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Gravel Road into the Forest

Appliance Types and Policy Goals

A. Pellet Stoves

In many ways the pellet stove represents the pinnacle of innovation in residential wood combustion because it blends traditional wood heat with automation and convenience. This appliance and its unique fuel were invented in America in the early 1980’s. Pellets revolutionized wood fuel by densifying the wood in order to make it more efficient to transport. Furthermore, the uniformity in size and low moisture content of the fuel, combined with the automated combustion system removed much of the user error associated with traditional wood burning. 

Pellet stoves tend to be more efficient than cordwood stoves because they use a low moisture fuel and automatic controls maintain a more ideal combustion environment, which produces fewer emissions per unit of heat output as compared to a conventional wood stove. The stove self-regulates by feeding a pre-determined amount of fuel and air to the stove over time to maintain a constant temperature and efficient burn. While the fuel intake and temperature are automated, the maintenance often is not, requiring periodic ash removal and cleaning. Pellet stoves also require a small amount of electricity to power their blower fans and automated hopper.

This creates a small monthly electrical bill and leaves the stove vulnerable to power outages. Pellet stoves approved for use in Washington state range in emissions from 0.5 to 4.4 g/hr with over 70% of them at 2 g/hr or lower. There are higher emitting pellet stoves in production, but since pellet stoves are not required by the EPA to undergo testing, there is no comprehensive list of the pellet stoves that exceed Washington’s standard of 4.5 g/hr. Pellet stoves range in price from $1,200-$4,000+.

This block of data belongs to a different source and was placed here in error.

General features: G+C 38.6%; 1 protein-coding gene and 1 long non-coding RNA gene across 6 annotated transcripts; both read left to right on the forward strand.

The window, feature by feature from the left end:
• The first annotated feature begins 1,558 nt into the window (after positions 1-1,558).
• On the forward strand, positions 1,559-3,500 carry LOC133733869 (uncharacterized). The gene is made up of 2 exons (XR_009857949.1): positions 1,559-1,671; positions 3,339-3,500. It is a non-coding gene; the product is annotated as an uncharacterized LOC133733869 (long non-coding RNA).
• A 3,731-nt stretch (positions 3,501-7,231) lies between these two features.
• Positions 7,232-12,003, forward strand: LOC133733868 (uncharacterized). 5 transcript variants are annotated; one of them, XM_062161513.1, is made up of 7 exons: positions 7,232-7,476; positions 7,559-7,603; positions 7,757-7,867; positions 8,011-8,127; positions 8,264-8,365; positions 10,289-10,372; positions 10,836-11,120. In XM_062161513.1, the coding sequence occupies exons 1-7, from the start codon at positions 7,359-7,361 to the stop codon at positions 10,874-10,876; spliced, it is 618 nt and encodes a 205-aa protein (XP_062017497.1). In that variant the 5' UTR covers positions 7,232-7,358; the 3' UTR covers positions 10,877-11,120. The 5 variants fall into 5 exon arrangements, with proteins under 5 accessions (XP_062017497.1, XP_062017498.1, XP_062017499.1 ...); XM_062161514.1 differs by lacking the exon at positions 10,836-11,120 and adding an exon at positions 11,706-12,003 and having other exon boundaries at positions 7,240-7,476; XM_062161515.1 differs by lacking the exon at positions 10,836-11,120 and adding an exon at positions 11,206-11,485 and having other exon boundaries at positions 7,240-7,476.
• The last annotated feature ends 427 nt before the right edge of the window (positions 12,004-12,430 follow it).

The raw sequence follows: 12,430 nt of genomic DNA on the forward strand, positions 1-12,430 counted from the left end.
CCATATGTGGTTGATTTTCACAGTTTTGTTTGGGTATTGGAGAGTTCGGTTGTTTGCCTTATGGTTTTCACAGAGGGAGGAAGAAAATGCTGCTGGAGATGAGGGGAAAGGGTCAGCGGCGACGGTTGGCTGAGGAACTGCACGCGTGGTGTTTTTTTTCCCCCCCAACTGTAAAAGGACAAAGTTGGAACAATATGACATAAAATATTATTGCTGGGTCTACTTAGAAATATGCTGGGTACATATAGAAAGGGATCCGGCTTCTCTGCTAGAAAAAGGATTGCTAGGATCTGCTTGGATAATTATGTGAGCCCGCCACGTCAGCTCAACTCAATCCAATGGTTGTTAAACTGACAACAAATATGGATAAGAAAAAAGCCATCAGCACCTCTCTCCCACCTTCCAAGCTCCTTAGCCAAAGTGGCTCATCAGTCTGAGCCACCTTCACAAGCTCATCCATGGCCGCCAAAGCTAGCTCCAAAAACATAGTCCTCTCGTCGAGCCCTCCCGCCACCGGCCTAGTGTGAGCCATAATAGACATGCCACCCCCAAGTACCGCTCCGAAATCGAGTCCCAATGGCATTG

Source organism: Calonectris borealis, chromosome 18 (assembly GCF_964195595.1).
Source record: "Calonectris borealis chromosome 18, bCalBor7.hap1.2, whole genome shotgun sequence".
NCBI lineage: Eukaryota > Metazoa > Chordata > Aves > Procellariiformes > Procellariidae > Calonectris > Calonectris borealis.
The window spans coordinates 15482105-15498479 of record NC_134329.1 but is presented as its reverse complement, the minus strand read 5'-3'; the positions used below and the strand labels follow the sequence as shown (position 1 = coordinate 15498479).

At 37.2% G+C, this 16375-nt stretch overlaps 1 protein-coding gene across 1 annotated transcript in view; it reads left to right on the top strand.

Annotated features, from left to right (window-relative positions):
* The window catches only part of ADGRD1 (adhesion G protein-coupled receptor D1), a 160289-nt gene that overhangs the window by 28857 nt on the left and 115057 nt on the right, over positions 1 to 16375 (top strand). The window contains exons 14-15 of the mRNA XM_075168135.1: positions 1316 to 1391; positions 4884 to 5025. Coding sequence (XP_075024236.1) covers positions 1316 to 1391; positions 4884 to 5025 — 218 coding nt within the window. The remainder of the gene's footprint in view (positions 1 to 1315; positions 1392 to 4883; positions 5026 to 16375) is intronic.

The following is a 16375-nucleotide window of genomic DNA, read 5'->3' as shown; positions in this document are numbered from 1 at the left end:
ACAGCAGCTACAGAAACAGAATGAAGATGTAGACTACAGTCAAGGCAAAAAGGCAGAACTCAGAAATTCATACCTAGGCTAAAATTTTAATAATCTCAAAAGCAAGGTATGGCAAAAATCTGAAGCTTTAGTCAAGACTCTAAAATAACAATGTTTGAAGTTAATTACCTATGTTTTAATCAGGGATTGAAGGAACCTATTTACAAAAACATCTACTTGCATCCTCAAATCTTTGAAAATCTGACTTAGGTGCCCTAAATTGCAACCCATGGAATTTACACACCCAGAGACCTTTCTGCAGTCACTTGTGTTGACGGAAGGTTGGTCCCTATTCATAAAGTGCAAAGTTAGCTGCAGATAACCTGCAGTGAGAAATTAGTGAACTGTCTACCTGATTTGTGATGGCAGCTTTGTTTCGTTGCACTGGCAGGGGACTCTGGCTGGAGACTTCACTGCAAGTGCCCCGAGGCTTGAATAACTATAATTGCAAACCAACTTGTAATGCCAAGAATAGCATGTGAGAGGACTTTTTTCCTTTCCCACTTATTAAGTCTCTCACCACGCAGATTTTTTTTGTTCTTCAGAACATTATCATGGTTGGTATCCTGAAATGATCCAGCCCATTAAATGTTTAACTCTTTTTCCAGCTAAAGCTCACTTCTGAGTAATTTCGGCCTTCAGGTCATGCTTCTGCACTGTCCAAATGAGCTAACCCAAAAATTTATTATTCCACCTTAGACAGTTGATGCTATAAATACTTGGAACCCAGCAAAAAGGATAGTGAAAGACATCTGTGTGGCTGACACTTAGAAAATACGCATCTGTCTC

Pelletized fuel can be purchased in easy-to-handle bags, which can be fed into a hopper on the stove unit or in bulk delivery to a storage bin attached to a home. Pellets cost $250 per ton on average, comparable in price to natural gas and cheaper than most other fossil fuels. Aside from pelletized wood, many stoves are designed as multi-source fuel appliances, which can burn other forms of biomass such as pelletized grass, corn, cherry pits, etc. The pellet industry is currently moving forward on establishing a consistent set of pellet standards, which will do much to guarantee a consistent burn in stoves.

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Figure 27: Pellet Stove Diagram

Policy Considerations
Due to the relatively low, consistent emissions of pellet stoves, they are well suited for suburban and even urban environments that often have more air quality issues than rural areas.  European countries have long provided a range of incentives to pellet stoves and boilers and many believe it is only a matter of time before the US and individual states do the same.  Particularly in the Northeastern US, there are obvious opportunities to encourage a switch from fuel oil or propane to pellet fuel as a primary or secondary heating source.  Many changeout programs in air quality non-attainment areas already provide a greater incentive to switch from an older, non-certified wood stove to a pellet stove, and programs focusing on urban areas should consider providing greater benefits to those purchasing pellet stoves to encourage adoption of the cleanest burning appliances in these areas. Another factor that should be noted is that the pellet industry is relatively new and so not all areas have access to bulk delivery services. To counter this, some incentive programs are designed specifically to assist the pellet fuel industry in building a stronger bulk fuel distribution network, such as the program in New Hampshire discussed in the rebate section of chapter 5.

Since pellet stoves require purchasing fuel (unlike self-harvested cord wood), they are not as well suited for rural, low-income households. Incentive programs should take this price difference between pellets and cordwood into account when designing the program.

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